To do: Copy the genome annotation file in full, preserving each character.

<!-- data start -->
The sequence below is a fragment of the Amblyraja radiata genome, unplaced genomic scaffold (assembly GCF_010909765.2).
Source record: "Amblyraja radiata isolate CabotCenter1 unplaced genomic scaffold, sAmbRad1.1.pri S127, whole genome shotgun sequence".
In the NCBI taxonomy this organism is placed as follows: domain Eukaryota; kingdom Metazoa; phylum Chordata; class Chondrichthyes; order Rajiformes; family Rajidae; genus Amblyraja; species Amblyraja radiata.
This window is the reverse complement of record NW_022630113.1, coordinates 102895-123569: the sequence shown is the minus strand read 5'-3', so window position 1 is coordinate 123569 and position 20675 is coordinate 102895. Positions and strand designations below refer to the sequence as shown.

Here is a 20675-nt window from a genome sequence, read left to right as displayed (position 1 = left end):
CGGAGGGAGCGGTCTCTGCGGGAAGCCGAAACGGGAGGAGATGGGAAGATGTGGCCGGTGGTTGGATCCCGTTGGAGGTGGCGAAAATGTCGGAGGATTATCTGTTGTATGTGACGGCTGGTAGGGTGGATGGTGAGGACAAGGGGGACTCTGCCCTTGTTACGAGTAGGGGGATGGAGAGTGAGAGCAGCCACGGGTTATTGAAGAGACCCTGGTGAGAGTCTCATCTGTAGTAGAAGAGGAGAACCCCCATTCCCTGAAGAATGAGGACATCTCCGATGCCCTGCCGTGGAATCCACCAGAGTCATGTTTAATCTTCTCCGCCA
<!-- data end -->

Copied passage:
The sequence below is a fragment of the Amblyraja radiata genome, unplaced genomic scaffold (assembly GCF_010909765.2).
Source record: "Amblyraja radiata isolate CabotCenter1 unplaced genomic scaffold, sAmbRad1.1.pri S127, whole genome shotgun sequence".
In the NCBI taxonomy this organism is placed as follows: domain Eukaryota; kingdom Metazoa; phylum Chordata; class Chondrichthyes; order Rajiformes; family Rajidae; genus Amblyraja; species Amblyraja radiata.
This window is the reverse complement of record NW_022630113.1, coordinates 102895-123569: the sequence shown is the minus strand read 5'-3', so window position 1 is coordinate 123569 and position 20675 is coordinate 102895. Positions and strand designations below refer to the sequence as shown.

Here is a 20675-nt window from a genome sequence, read left to right as displayed (position 1 = left end):
CGGAGGGAGCGGTCTCTGCGGGAAGCCGAAACGGGAGGAGATGGGAAGATGTGGCCGGTGGTTGGATCCCGTTGGAGGTGGCGAAAATGTCGGAGGATTATCTGTTGTATGTGACGGCTGGTAGGGTGGATGGTGAGGACAAGGGGGACTCTGCCCTTGTTACGAGTAGGGGGATGGAGAGTGAGAGCAGCCACGGGTTATTGAAGAGACCCTGGTGAGAGTCTCATCTGTAGTAGAAGAGGAGAACCCCCATTCCCTGAAGAATGAGGACATCTCCGATGCCCTGCCGTGGAATCCACCAGAGTCATGTTTAATCTTCTCCGCCA